WASHINGTON – There are many good, creative policy ideas floating around on the right, on everything from higher ed reform and entitlement reform to alternatives to Obamacare. Here, however, are six really bad ones that should be dumped:
A value-added tax (VAT)
Neither Sen. Ted Cruz, R-Texas, nor Sen. Rand Paul, R-Kentucky, will call it that, but both would adopt it without abandoning the income tax. Conservatives have long warned against going down this road. Ramesh Ponnuru explains:
“When Paul talks about his plan, he says that he would get rid of the payroll tax and that this would be a big tax cut for workers. He does not mention that much of this tax cut would be taken away by his VAT. A higher income-tax rate would make it harder for him to present his plan as favorably. (Similarly, Cruz would not be able to say that he exempts people making less than $36,000 from taxes if the VAT were visible.) But that strikes me as a bad thing: We should not hide the realities of a tax plan from voters.”
Add to that problems of regressivity and the negative impact on wages, and you have a bundle of reasons not to adopt a VAT. And, of course, you don’t “get rid of the IRS” with an income tax and a new VAT.
Returning to the gold standard
What problem are we trying to solve here? The dollar is at all-time highs against other currencies, and inflation is virtually nonexistent.
A balanced budget amendment
Until someone explains why a balanced budget with an expanding long-term debt is good policy, we should stop talking about it. Moreover, unless there is a credible plan for reducing spending or newfound willingness to raise taxes, a constitutional change won’t magically solve our problem. And, of course, getting an amendment passed is virtually impossible.
Auditing the Fed
What exactly would we be auditing for? What legislation do we suspect the Fed to be violating? Do we think it is stealing from the Treasury or fixing rates to benefit its friends?
“Audit the Fed” is an empty phrase that serves as a dog-whistle to the conspiracy-minded right. Moreover, if you want to make the Fed more political, then have congressional investigators snoop around and allow grandstanding hearings and micromanaging by 535 lawmakers.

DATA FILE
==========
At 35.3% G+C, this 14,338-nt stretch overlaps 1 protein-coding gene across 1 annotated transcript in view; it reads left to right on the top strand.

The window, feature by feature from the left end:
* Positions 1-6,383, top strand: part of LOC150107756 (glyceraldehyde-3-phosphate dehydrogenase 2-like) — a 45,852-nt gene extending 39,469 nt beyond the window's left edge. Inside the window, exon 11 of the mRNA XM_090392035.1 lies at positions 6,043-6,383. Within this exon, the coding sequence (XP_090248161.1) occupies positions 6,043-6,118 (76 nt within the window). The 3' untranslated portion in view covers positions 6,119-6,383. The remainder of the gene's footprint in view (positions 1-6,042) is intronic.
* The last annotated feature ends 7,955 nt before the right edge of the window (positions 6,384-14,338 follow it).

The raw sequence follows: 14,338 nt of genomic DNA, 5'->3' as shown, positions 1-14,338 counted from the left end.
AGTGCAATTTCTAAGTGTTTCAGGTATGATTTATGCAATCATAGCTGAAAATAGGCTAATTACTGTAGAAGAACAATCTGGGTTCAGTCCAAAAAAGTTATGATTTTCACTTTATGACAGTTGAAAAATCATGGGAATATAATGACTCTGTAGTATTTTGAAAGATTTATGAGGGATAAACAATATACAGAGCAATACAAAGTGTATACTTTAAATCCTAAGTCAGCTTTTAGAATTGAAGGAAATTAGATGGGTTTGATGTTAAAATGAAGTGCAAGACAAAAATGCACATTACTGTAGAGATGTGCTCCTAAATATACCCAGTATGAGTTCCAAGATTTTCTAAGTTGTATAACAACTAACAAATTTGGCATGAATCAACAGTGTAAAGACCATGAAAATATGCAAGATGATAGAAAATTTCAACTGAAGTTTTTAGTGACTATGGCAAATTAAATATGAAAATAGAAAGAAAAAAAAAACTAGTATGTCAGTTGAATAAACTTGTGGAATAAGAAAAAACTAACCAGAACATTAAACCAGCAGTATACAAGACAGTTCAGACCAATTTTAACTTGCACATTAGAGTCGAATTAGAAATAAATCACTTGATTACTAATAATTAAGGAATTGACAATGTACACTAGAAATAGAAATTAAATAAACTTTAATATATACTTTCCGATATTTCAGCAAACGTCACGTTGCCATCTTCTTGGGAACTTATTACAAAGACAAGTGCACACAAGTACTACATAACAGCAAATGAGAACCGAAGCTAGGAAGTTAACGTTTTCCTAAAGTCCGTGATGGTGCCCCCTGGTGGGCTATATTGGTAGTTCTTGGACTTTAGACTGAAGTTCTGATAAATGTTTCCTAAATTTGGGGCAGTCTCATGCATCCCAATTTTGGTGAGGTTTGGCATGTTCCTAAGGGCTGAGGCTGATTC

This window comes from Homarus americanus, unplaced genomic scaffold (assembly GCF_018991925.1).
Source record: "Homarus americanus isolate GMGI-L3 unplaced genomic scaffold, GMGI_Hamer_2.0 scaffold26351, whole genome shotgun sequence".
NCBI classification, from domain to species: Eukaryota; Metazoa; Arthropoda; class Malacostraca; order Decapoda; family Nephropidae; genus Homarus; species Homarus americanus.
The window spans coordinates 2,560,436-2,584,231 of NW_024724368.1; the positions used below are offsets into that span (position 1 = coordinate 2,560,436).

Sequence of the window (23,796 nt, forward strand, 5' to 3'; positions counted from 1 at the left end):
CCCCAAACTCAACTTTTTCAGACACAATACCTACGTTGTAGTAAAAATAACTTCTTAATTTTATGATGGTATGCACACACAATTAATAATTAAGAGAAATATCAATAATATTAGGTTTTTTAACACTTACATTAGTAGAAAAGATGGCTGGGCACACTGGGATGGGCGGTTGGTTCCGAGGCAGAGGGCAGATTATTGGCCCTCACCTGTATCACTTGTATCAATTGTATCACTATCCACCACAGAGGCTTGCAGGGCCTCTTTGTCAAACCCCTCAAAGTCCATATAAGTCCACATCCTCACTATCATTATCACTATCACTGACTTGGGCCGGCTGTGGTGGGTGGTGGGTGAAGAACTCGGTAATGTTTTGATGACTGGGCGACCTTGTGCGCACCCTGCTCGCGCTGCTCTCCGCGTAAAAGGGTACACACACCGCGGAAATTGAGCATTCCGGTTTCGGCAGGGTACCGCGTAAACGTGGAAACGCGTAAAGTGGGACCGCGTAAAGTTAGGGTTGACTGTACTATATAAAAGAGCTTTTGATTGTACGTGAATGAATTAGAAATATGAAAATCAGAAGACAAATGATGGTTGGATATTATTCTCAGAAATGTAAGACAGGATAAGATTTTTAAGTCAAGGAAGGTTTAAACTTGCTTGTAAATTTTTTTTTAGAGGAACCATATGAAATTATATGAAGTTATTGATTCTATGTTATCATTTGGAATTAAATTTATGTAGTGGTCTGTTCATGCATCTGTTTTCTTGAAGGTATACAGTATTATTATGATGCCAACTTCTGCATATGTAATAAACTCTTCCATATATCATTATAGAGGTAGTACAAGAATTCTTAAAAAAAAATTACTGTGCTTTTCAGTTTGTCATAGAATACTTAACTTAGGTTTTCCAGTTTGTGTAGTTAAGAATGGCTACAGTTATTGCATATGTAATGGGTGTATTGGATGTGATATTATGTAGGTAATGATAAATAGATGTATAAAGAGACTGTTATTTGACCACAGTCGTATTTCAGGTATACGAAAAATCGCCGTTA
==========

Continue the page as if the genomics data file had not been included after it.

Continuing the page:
Defeating the Trans-Pacific Partnership
Michael Boskin explains, “Expanded trade leads to higher growth in income, greater efficiency and lower costs and increased variety for consumers. In addition to eliminating many tariffs, the TPP will, if ratified and implemented by the parties with minimal slippage, reduce non-tariff barriers such as excessive red tape and protection of state-owned enterprises; harmonize policies and procedures; and include dispute settlement mechanisms.
“On balance, that should enable American firms and their workers to expand exports to these markets. California firms and workers, in particular, stand to benefit disproportionally, given the central role the state plays in trade with Asia, from goods and services we export to the flow of goods through our ports.”
As a geopolitical matter, it is essential for us to provide diplomatic and economic support to allies and to make China pay a price for its regional aggression.
Unless you want to join Donald Trump in rounding up millions of people or to just accept the current lack of enforcement of immigration laws, we will at some point have to regularize those people who are here illegally. The terms under which that would be done and the timing are open to debate, but physically uprooting people and shipping millions of consumers, workers and taxpayers out of the country is a recipe for social and economic disaster.
On this one, former Florida governor Jeb Bush and Ohio Gov. John Kasich had it right. It’s a fantasy to think mass deportation or self-deportation could be accomplished, and it is really bad policy and even worse politics to try.
Trudy Rubin writes the Right Turn blog for The Washington Post, offering reported opinion from a conservative perspective.